Toyota Hilux 2.8GD-6 Legend 50 DC 4x2

Splendid run reminds why Hilux is the best

It's difficult being a champion. I’d forgotten that — how people actually despise you for it and try steal or spoil the glory — no matter what, you're a cheat, people run you down and rivals bitch like babies at every opportunity. That’s one of the things about winning that you easily forget —  you tend to rather remember the positives. So it must be a bitch to be Toyota and the Hilux — South Africa’s champion new vehicle for how long now?

Being reminded of that has prompted my to try better celebrate real success — I too am guilty of occasionally resenting it if it does not suit my means, it’s a human thing — I must do better than that. So I was chuffed to have a splendid opportunity to celebrate this champion in style a week or two back. I had to dash to Caledon to pick up some documents early one morning and I happened to have this Hilux 2.8 GD6 Legend 50 4x2 manual in the driveway, which made me happy.

Now the road from my home to Caledon happens to be among the finest stretches of tarmac anywhere in the world — in fact if you have ever been to an international motor show, be that Geneva, Paris, Tokyo or wherever, chances are good that the videos you see of the latest and greatest new cars projected onto hall wall sized screens, are shot on that very stretch of road. They shoot an annoying amount of cars there - I’ve wasted ample time waiting for them to reopen a closed stretch out there after a car ad filming take. I digress…

So, I was in the Hilux and up and over Franschhoek Pass bright and early as the sun peeped over the peaks and as I'm prone to do, I pushed a bit.  I revelled in the bakkie’s surprisingly sorted chassis — especially considering this 4x2 is nimbler, happier when pushed without all that cumbersome 4x4 kit adding mass, stealing power and dumbing down the whole dynamic affair. Over the pass, I found myself loving this one's supple and silent ride.

When I reached the T-junction on the other side, I hooked a right over the dam and then a short left onto the dirt where thrived in thinking I was Giniel of Fernando as I sped along the dirt on that short cut that dodges the Villiersdorp town limits. Back the tar, Hilux continued to thrill on the twisty run toward the N2. 

Before I knew it, I'd collected my papers and was all the way back in the village, where I inconspicuously stopped for a cup of tea and the crossword. Look, white Hiluxes with CJ plates are the staple in this part of the world, but more than one lad stopped to ponder the newest one, GP plates and all — some even realising it was with me to demand their cursory peek.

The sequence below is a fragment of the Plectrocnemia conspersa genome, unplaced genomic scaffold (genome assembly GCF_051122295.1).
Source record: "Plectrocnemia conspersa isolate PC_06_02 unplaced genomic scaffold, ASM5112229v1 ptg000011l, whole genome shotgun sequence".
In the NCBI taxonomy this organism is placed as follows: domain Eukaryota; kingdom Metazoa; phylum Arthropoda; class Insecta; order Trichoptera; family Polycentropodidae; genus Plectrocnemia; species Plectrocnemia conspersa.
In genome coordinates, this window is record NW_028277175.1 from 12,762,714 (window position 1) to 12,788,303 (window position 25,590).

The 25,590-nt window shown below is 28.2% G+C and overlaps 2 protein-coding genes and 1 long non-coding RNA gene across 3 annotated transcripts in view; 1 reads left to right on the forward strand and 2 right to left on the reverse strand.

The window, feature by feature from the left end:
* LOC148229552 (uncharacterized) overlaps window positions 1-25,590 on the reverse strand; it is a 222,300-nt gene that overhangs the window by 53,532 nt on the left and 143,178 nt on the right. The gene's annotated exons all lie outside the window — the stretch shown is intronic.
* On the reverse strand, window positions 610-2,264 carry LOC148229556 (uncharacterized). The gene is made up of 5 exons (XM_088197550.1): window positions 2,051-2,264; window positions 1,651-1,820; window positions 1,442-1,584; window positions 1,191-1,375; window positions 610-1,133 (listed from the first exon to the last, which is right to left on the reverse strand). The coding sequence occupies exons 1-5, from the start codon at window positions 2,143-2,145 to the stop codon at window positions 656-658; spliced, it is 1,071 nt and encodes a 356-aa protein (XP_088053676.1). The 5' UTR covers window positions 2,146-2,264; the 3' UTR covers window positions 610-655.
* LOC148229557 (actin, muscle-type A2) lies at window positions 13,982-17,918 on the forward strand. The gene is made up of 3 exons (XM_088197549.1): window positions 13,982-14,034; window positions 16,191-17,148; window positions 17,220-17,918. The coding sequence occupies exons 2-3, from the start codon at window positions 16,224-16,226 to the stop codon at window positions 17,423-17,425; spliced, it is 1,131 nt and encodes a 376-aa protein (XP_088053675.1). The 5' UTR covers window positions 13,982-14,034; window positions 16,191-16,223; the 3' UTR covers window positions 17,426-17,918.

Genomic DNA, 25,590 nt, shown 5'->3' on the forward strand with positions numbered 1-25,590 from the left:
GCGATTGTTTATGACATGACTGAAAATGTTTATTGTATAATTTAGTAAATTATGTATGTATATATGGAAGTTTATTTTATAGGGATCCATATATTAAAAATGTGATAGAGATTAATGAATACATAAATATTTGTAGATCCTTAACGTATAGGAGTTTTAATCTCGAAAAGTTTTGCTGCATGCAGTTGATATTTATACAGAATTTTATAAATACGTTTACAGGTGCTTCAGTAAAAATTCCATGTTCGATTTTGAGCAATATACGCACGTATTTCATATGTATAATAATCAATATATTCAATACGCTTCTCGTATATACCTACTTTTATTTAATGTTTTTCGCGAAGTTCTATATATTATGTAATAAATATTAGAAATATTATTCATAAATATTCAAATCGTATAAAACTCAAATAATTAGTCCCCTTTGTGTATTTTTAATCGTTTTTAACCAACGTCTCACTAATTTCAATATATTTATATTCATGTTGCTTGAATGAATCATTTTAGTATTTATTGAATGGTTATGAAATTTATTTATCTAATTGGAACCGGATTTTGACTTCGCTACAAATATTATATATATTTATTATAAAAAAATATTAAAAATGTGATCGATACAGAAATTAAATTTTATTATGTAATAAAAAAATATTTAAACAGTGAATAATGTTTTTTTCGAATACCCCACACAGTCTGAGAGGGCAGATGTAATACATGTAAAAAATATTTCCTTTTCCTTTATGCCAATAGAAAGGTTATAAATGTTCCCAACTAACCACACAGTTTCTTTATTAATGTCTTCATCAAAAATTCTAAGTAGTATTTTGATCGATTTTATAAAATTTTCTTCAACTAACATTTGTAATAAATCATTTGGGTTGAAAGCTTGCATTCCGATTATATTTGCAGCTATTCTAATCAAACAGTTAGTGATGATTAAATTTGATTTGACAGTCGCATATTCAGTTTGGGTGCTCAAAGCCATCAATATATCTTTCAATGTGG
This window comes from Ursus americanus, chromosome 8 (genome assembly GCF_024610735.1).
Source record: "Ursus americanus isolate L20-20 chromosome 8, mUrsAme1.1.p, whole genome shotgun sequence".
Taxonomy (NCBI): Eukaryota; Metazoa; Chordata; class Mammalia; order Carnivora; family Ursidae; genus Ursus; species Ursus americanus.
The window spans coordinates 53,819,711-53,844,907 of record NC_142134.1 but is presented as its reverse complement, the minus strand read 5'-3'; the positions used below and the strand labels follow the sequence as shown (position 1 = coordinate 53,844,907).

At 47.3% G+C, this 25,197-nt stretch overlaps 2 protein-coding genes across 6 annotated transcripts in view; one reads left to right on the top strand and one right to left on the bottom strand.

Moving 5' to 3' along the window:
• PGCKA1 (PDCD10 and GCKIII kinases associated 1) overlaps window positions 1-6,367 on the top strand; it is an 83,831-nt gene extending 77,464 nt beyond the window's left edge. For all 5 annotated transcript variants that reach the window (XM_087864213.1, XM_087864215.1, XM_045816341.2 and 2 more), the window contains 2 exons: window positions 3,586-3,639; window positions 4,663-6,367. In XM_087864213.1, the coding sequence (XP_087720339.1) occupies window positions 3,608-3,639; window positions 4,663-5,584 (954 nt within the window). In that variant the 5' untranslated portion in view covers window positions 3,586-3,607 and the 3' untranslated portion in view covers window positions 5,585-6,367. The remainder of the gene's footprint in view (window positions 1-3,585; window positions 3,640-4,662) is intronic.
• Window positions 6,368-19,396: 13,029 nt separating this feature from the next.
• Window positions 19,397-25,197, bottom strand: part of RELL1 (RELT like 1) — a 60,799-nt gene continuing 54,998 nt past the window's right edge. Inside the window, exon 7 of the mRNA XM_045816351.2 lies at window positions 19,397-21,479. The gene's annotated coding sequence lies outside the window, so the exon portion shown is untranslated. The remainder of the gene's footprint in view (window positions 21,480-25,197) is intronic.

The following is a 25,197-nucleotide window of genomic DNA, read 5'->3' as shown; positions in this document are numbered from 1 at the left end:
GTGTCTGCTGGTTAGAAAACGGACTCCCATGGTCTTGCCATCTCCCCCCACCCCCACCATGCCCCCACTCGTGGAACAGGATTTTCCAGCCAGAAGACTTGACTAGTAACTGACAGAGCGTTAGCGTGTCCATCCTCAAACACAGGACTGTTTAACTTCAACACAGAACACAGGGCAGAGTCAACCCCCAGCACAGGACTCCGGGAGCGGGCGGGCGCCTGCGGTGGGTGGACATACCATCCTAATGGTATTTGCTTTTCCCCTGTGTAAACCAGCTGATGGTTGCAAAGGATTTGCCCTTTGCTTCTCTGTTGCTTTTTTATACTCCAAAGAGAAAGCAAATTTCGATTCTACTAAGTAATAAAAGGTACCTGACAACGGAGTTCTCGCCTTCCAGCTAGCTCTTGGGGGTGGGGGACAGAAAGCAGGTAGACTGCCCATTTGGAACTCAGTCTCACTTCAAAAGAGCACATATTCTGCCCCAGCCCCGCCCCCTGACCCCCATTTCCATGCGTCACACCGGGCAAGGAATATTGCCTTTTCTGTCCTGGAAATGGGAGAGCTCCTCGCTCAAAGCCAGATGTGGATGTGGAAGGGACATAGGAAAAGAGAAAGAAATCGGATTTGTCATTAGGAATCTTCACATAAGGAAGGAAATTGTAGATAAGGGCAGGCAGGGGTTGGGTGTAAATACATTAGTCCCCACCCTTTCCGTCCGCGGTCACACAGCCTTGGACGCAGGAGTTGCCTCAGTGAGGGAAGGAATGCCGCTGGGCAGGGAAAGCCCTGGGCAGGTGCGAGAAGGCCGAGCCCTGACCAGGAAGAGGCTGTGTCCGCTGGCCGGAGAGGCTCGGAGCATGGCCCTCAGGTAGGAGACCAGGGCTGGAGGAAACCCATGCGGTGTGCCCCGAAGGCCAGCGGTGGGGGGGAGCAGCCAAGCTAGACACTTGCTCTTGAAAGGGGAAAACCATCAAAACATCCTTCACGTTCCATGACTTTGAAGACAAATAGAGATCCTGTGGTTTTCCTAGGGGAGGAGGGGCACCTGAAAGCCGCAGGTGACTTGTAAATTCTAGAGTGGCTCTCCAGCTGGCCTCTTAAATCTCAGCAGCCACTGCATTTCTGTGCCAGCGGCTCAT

We've had more than a few Hiluxes on test over the past few months, so what’s different here? Well all those tweaks that arrived as the Dakar six months ago are now all to be had on this 'run of the mill’ Legend 50 — not that you can call a Hilux run of the mill, really. Legend 50 now comes standard with the more rugged new grille and scowl — even more handsome with those twinkling daylight running LEDs, while chunky new black door mouldings ass a surprising extra dollop of class at Legend 50 spec too. 

This one has a fair bit of cow in it and those pews are typically Hilux satisfactory, never mind that it packs a cool blue themed infotainment system, a reverse camera, automatic climate control, cruise control, seven airbags, stability and traction control and Trailer Sway Control among many other trinkets.

We like the latest touchscreen — it’s now so much better that it has its main functions in little buttons poking through the screen symmetrically down each side. Once you become intuitive with what each button does, its just a quick prod to carry out what you need to, rather than stuffing around trying to achieve the impossible on a flat touchscreen even on the N1. Woe betide on a dirt road. Happily we can now tick that one off our snag list — see, Toyota listens to what everyone has to say... 

The good old 2.8GD-6 Global Diesel still does its business to a comforting and friendly big brother burble and it’s pretty much on the double cab diesel 4x2 pace with early-ten second 0-100km/h acceleration and impressive tractability in our tests, with decent economy too. The Legend 50  is smooth and quiet on the road with decent road holding and fine handling qualities, while steering feel is positive, quick and responsive and its off-road credentials are pretty well impeccable. 

Of course I can tell you this bakkie is better than Hilux here and that bakkie can do this better that Hilux there, but this time I will not. As I said. it’s tough being a champion and this Toyota is without any shadow of doubt the undisputed champion of bakkies. Somehow I am sure it’s going to stay that way for one hell of a long time to come too... – Michele Lupini.  

ROAD TESTED: Toyota Hilux 2.8GD-6 Legend 50 DC 4x2
Engine: 130kW 420Nm 2755cc turbodiesel I4 
Drive: 6-speed manual 4x2
Payload:         750kg
Max Towing: 2750kg
0-60km/h: 4.04 sec
0-100km/h: 10.20 sec
0-120km/h: 14.82 sec
400m: 17.1 sec @ 129km/h
80-120km/h: 7.94 sec
VMax: 180km/h 
Fuel: 7.6 l/100km
CO2: 199 g/km
Warranty/Service 3 year 100K/9 service 90Kkm
RATED:    8